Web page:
The basic idea behind playing blackjack isn’t getting “21”. The goal involves beating the dealer.
If the dealer loses and the player wins, then the player collects on his/her bet. Getting “blackjack” is preferred, since a face card and an ace pay 3-2 instead of 1-1, like other wagers. That said, players can beat the dealer without blackjack or numerical combinations leading to 21. The dealer could go over and “bust” or the player may win with a higher hand, as 18 beats 17.
While overall simple in terms of rules, blackjack has its complexities. Learning how to play blackjack involves understanding the odds of certain hands and understanding when it is beneficial to take advantage of rules, allowing them to increase a bet. Here are a few things to consider when playing.
Letting the dealer hit
When the dealer shows a two or a six, many players won’t hit unless they have less than 10. The idea here is to let the dealer keep taking cards, as the dealer can’t stop taking card until reaching 17. A dealer showing a six could have sixteen. Drawing a six or higher means the dealer busts. An ace to five become necessary to keep from busting. And the player can still win if the dealer ends up with 17 and the player has 18.
A player who hits with sixteen and busts might take a card away that could bust the dealer. That’s why players usually stand unless they have, say, nine or lower.
Doubling Down to Double a Win
Doubling down refers to the opportunity to double a bet with a trade-off: the player can only take one card. A player can double down at any time with any hand, but some situations make more sense than others. Doubling down with a two and a three would make no sense. The best-case scenario involves receiving an Ace, leading to a total of 16. The only way to win the hand involves the dealing busting.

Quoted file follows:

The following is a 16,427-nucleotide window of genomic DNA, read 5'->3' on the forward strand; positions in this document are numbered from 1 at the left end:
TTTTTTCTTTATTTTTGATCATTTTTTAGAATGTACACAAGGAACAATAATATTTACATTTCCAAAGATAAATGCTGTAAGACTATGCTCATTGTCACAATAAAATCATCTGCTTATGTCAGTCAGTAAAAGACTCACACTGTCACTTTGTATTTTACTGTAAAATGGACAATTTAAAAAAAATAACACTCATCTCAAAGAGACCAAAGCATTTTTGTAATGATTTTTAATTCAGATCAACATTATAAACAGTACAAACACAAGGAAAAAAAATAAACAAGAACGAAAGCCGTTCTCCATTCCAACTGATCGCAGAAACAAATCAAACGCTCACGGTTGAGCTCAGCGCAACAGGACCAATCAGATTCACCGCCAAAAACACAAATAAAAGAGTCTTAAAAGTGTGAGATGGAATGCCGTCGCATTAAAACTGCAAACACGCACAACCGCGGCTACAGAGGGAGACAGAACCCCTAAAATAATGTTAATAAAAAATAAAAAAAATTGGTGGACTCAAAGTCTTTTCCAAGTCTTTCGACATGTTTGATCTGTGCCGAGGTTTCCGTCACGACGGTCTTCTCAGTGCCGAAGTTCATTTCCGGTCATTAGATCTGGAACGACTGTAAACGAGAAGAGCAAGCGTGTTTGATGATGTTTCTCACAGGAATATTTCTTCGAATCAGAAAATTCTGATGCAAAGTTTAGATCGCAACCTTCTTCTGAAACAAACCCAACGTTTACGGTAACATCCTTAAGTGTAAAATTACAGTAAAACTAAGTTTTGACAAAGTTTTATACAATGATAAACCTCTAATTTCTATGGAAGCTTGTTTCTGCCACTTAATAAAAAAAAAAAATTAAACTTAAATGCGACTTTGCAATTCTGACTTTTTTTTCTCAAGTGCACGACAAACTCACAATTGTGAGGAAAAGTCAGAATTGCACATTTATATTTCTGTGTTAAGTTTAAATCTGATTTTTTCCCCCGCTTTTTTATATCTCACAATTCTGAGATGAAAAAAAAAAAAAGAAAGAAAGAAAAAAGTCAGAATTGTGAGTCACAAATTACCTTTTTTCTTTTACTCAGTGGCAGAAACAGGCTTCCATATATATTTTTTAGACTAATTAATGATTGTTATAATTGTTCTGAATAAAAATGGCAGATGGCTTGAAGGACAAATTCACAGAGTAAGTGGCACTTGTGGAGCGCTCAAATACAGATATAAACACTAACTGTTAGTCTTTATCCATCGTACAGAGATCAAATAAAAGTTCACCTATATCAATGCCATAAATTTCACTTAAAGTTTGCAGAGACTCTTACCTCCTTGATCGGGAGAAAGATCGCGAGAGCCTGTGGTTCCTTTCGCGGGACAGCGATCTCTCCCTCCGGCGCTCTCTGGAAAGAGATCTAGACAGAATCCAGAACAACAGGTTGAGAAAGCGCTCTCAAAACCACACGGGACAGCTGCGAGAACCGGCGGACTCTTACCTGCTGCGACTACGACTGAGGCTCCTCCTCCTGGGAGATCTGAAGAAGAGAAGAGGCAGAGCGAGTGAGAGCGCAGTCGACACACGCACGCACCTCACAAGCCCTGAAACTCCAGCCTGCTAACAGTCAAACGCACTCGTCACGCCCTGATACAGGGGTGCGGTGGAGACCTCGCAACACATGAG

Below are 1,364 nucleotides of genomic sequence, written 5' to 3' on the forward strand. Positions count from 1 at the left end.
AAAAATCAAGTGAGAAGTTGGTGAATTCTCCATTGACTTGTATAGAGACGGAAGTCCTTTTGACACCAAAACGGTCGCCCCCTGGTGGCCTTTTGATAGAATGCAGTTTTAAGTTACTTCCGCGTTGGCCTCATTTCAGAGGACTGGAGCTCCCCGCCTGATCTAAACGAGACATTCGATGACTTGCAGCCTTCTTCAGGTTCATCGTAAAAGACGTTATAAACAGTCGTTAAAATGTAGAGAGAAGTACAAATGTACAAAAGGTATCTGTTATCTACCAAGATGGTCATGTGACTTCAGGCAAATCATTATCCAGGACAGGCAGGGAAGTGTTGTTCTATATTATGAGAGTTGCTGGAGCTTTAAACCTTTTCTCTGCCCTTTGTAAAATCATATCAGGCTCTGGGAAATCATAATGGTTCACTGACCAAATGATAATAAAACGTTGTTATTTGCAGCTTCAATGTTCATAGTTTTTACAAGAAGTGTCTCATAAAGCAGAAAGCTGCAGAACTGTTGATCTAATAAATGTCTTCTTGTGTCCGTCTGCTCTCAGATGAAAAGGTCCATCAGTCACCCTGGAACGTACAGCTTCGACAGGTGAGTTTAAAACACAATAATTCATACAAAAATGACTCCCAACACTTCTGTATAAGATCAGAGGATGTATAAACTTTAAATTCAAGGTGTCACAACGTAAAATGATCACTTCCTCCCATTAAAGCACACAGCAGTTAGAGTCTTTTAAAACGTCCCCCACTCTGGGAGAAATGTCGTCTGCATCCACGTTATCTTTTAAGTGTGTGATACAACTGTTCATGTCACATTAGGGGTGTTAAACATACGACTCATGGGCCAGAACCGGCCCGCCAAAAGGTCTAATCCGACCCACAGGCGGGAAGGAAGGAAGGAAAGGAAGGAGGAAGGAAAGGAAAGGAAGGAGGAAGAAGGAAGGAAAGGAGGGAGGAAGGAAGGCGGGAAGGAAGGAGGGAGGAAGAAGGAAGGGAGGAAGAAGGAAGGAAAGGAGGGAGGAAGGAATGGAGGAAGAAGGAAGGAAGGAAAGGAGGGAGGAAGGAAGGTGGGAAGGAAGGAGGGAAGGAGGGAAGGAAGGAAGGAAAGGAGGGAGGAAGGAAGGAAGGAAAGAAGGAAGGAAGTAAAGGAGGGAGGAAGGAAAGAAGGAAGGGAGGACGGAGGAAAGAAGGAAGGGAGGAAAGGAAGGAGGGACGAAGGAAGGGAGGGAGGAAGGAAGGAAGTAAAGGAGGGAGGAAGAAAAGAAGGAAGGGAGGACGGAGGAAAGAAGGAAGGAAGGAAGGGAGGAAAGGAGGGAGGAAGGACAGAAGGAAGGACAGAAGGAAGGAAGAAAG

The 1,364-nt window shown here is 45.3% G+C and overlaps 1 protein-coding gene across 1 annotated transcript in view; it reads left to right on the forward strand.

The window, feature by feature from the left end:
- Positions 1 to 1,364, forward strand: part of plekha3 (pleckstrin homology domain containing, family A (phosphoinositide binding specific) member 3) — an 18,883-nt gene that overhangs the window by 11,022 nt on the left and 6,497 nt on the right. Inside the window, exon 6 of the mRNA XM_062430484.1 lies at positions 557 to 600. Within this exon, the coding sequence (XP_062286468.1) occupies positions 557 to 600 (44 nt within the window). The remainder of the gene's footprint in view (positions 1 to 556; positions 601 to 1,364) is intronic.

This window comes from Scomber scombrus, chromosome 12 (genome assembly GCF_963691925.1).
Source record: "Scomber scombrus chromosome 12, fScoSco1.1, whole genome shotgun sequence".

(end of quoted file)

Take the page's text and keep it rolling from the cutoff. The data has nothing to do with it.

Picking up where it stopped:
Doubling down usually occurs when the player has 10 or 11. The hope here is the next card will be a 10, giving the player 20 or 21. No matter what card the player is dealt, the player wins if the dealer busts. So, if the dealer shows a low card, such as a five, the dealer must hit. Few players would risk doubling down when the dealer has a face card or ace showing.
Splitting the Hand
When a player receives a pair, he/she can double the bet and now play two separate hands. Splitting makes sense at some points rather than others. Splitting aces and eights likely makes the most sense. Two aces equal 12, which means a face card leads to a break. Two eights are 16, which has a high potential for breaking. Splitting two queens wouldn’t make much sense, since the player has 20. Splitting fives would be odd, as well. Two fives are 10, making it a potential double-down hand.
The odds aren’t in the dealer’s favour when hitting on 16. Yet, the dealer could draw a five and get 21. Remember, playing smart improves the chances of winning, but blackjack comes with no guarantees.